The final Regional Camp of the 2013-2014 season took place on the April 26-27, in Terrace, BC, with 21 swimmers in attendance from the clubs in Prince Rupert and Kitimat, as well as the host Terrace Bluebacks Swim Club.
We were joined once again by Graham Olson, from Canadian Sport Institute, who set up an underwater video system that was on a delay so that the swimmers could monitor their execution of the drills as prescribed by SwimBC Regional Coach, Mike Flegel.
Scott Dickens, Canadian record holder in 100 Breast, was also on-hand, and did a great job in sharing his story of working through adversity and setbacks to achieve his own ultimate potential in the sport. It was inspiring to hear Scott talk about how, even with all of the challenges and disappointments along the way, he wouldn't want it to have played out any other way, because he recognizes now the value inherent in overcoming obstacles. And even though he didn't win a gold medal at the Olympics, the fact that he was able to leave the sport feeling like he gave it the absolute best he had, gives him a massive sense of accomplishment that he carries every day.
As usual, the focus of the camp centered around working on improving technique, and pointing out to the swimmers what a huge impact better technique has, and that in fact, it will have a bigger impact that simply getting stronger. The technique in all four strokes was looked at through the lens of five "BIG IDEAS":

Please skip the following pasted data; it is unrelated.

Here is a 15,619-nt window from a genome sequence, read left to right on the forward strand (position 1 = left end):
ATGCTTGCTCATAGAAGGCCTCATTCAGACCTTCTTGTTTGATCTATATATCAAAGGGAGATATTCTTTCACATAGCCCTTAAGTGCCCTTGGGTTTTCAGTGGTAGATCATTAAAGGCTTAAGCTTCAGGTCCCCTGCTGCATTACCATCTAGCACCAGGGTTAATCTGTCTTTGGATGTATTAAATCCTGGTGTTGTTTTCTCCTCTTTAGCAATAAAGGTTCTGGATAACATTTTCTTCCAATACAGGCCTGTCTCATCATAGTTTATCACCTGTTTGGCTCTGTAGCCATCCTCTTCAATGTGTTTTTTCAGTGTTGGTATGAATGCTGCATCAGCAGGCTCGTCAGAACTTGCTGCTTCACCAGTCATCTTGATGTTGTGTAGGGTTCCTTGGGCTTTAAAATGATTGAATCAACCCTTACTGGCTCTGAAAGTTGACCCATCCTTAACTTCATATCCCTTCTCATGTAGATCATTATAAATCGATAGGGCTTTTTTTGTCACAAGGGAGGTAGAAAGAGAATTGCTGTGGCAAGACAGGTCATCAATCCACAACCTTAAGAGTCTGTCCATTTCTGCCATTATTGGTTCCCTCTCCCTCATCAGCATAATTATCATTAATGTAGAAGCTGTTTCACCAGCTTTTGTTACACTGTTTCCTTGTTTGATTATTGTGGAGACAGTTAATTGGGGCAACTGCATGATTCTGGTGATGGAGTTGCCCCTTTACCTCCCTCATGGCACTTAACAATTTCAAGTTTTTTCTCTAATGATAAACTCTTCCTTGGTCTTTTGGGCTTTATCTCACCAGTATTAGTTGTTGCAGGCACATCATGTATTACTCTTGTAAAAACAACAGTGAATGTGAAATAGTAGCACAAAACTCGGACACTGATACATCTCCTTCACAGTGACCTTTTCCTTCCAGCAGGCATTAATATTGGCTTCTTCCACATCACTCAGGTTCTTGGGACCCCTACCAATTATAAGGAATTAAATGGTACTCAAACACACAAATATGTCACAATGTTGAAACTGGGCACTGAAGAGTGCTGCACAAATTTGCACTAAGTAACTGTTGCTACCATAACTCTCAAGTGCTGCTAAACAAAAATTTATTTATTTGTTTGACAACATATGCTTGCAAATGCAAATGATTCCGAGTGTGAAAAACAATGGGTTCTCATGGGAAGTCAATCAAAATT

- BODY POSITION / balance in the water
- FISH KICK / dolphin kick off every wall
- Establishing a firm ANCHOR at the start of every pull
- RECOVERing the arm (not worrying about where the hands go)
- FINISH the pull
Each session in the pool was led off spending a fair amount of time working on the activation protocol developed by the Canadian Sport Institute biomechanists, trainers, and physiologists. The focus of that was establishing a solid core, being able to use the core muscles to achieve a streamlined position from the chest DOWN (most streamlining work spends too much time concerned with the head/neck/arms, and not nearly enough on the lower part of the body which is often too loose and creates unnecessary resistance).
Our one test set, as at the other camps through the year, has been the 25m underwater fish/dolphin kick from a dive. Results are here.
The overall results from the 25m underwater kick are here.
And we are very fortunate to also have the underwater video of that same 25m underwater kick for the swimmers and coaches to review their performance below.